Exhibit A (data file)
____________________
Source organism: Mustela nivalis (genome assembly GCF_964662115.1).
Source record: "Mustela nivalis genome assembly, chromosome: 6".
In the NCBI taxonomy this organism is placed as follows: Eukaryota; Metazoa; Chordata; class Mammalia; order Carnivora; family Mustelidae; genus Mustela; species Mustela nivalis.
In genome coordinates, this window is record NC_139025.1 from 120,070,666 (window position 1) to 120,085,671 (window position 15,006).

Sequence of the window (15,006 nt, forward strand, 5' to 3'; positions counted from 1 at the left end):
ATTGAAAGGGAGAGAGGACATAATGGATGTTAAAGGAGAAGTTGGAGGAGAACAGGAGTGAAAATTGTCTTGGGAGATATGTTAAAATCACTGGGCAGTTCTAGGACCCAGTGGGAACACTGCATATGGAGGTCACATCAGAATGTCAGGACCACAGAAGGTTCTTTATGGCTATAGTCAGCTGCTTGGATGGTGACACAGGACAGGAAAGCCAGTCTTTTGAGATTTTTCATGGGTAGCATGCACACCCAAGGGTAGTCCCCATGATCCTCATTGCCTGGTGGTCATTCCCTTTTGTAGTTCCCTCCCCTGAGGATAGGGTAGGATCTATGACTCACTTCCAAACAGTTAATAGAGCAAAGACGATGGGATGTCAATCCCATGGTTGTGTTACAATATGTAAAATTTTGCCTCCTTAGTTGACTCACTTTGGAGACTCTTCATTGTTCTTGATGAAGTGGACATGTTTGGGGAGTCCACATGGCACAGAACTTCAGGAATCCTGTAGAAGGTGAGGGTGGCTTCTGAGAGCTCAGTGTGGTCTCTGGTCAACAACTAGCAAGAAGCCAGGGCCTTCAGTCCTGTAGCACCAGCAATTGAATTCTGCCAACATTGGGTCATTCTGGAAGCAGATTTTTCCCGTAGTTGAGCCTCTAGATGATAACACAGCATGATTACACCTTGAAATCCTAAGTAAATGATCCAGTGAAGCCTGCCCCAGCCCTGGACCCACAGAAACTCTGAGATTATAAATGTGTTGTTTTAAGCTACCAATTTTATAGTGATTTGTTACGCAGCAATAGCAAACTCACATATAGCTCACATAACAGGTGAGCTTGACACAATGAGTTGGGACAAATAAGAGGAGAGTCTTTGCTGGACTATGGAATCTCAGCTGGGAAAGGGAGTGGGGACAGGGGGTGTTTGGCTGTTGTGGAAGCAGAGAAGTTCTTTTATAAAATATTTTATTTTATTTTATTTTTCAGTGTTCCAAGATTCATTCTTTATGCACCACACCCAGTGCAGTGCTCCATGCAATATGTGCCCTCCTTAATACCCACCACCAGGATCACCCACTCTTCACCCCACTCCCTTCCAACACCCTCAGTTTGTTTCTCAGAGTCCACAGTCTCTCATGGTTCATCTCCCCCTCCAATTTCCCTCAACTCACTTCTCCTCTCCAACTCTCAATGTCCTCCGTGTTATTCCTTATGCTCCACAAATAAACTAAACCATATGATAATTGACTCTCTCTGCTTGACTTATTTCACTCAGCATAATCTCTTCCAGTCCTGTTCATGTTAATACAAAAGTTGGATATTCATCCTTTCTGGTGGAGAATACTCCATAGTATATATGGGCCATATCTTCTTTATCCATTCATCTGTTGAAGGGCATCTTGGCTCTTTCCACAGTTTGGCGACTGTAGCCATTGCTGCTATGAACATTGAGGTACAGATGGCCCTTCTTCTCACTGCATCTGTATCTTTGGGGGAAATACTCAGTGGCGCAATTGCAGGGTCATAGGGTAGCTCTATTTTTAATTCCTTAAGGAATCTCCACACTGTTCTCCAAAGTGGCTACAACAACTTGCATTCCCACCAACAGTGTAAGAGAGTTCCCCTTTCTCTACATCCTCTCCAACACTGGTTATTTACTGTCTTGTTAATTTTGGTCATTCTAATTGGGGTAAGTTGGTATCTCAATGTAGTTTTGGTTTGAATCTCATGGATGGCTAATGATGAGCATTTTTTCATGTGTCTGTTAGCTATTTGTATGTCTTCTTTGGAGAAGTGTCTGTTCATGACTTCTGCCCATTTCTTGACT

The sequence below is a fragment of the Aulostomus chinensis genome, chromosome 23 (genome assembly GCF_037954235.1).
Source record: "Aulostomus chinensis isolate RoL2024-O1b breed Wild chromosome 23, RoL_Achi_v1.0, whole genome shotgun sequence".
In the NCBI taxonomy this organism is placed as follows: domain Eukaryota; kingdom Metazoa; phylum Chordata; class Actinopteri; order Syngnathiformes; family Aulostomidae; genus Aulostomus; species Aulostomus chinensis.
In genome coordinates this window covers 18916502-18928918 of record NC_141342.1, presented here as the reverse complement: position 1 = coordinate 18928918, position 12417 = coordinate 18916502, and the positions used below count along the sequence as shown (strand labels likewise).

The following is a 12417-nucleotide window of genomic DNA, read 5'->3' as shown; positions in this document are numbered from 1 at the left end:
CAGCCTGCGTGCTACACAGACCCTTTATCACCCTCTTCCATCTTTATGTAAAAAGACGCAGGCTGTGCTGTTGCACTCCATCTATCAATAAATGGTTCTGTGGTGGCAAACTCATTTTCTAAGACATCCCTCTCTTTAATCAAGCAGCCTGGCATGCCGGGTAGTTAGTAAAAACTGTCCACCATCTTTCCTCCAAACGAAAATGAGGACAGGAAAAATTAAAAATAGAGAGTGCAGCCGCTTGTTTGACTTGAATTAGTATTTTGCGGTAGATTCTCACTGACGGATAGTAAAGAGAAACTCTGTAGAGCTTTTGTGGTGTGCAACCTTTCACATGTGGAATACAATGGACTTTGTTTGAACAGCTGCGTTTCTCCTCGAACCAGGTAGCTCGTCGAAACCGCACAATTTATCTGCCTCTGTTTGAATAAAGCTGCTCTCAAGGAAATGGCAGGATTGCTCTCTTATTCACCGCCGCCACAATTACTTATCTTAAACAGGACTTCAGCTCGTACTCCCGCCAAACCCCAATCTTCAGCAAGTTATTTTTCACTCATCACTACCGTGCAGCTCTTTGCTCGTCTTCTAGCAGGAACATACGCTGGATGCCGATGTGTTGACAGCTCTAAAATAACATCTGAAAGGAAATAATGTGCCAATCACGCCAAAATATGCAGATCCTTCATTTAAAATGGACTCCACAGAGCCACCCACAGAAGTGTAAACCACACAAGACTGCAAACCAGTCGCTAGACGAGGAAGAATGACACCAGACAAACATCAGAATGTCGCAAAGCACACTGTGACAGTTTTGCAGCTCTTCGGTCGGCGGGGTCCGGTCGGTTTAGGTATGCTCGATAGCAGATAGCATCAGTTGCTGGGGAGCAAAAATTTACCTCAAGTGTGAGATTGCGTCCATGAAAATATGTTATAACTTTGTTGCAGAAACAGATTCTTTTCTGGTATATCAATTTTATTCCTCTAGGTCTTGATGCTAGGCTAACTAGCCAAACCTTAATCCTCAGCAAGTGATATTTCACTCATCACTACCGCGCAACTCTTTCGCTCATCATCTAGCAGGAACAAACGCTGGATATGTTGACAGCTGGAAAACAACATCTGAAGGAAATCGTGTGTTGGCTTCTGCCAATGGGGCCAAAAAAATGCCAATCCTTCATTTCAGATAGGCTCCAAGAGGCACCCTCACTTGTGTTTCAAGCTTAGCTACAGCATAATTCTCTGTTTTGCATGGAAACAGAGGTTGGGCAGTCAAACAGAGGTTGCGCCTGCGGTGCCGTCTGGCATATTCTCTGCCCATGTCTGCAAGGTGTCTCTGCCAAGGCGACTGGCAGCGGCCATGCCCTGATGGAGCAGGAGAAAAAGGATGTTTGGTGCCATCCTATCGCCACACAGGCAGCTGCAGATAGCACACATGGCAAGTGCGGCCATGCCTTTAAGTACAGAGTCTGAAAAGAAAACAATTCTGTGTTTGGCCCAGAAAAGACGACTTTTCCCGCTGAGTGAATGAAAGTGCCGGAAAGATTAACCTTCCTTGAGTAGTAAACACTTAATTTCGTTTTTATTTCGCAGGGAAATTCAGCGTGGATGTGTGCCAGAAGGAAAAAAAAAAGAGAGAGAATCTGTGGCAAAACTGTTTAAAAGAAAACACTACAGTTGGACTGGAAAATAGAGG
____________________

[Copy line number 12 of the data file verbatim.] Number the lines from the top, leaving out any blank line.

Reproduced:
CAGCCTGCGTGCTACACAGACCCTTTATCACCCTCTTCCATCTTTATGTAAAAAGACGCAGGCTGTGCTGTTGCACTCCATCTATCAATAAATGGTTCTGTGGTGGCAAACTCATTTTCTAAGACATCCCTCTCTTTAATCAAGCAGCCTGGCATGCCGGGTAGTTAGTAAAAACTGTCCACCATCTTTCCTCCAAACGAAAATGAGGACAGGAAAAATTAAAAATAGAGAGTGCAGCCGCTTGTTTGACTTGAATTAGTATTTTGCGGTAGATTCTCACTGACGGATAGTAAAGAGAAACTCTGTAGAGCTTTTGTGGTGTGCAACCTTTCACATGTGGAATACAATGGACTTTGTTTGAACAGCTGCGTTTCTCCTCGAACCAGGTAGCTCGTCGAAACCGCACAATTTATCTGCCTCTGTTTGAATAAAGCTGCTCTCAAGGAAATGGCAGGATTGCTCTCTTATTCACCGCCGCCACAATTACTTATCTTAAACAGGACTTCAGCTCGTACTCCCGCCAAACCCCAATCTTCAGCAAGTTATTTTTCACTCATCACTACCGTGCAGCTCTTTGCTCGTCTTCTAGCAGGAACATACGCTGGATGCCGATGTGTTGACAGCTCTAAAATAACATCTGAAAGGAAATAATGTGCCAATCACGCCAAAATATGCAGATCCTTCATTTAAAATGGACTCCACAGAGCCACCCACAGAAGTGTAAACCACACAAGACTGCAAACCAGTCGCTAGACGAGGAAGAATGACACCAGACAAACATCAGAATGTCGCAAAGCACACTGTGACAGTTTTGCAGCTCTTCGGTCGGCGGGGTCCGGTCGGTTTAGGTATGCTCGATAGCAGATAGCATCAGTTGCTGGGGAGCAAAAATTTACCTCAAGTGTGAGATTGCGTCCATGAAAATATGTTATAACTTTGTTGCAGAAACAGATTCTTTTCTGGTATATCAATTTTATTCCTCTAGGTCTTGATGCTAGGCTAACTAGCCAAACCTTAATCCTCAGCAAGTGATATTTCACTCATCACTACCGCGCAACTCTTTCGCTCATCATCTAGCAGGAACAAACGCTGGATATGTTGACAGCTGGAAAACAACATCTGAAGGAAATCGTGTGTTGGCTTCTGCCAATGGGGCCAAAAAAATGCCAATCCTTCATTTCAGATAGGCTCCAAGAGGCACCCTCACTTGTGTTTCAAGCTTAGCTACAGCATAATTCTCTGTTTTGCATGGAAACAGAGGTTGGGCAGTCAAACAGAGGTTGCGCCTGCGGTGCCGTCTGGCATATTCTCTGCCCATGTCTGCAAGGTGTCTCTGCCAAGGCGACTGGCAGCGGCCATGCCCTGATGGAGCAGGAGAAAAAGGATGTTTGGTGCCATCCTATCGCCACACAGGCAGCTGCAGATAGCACACATGGCAAGTGCGGCCATGCCTTTAAGTACAGAGTCTGAAAAGAAAACAATTCTGTGTTTGGCCCAGAAAAGACGACTTTTCCCGCTGAGTGAATGAAAGTGCCGGAAAGATTAACCTTCCTTGAGTAGTAAACACTTAATTTCGTTTTTATTTCGCAGGGAAATTCAGCGTGGATGTGTGCCAGAAGGAAAAAAAAAAGAGAGAGAATCTGTGGCAAAACTGTTTAAAAGAAAACACTACAGTTGGACTGGAAAATAGAGG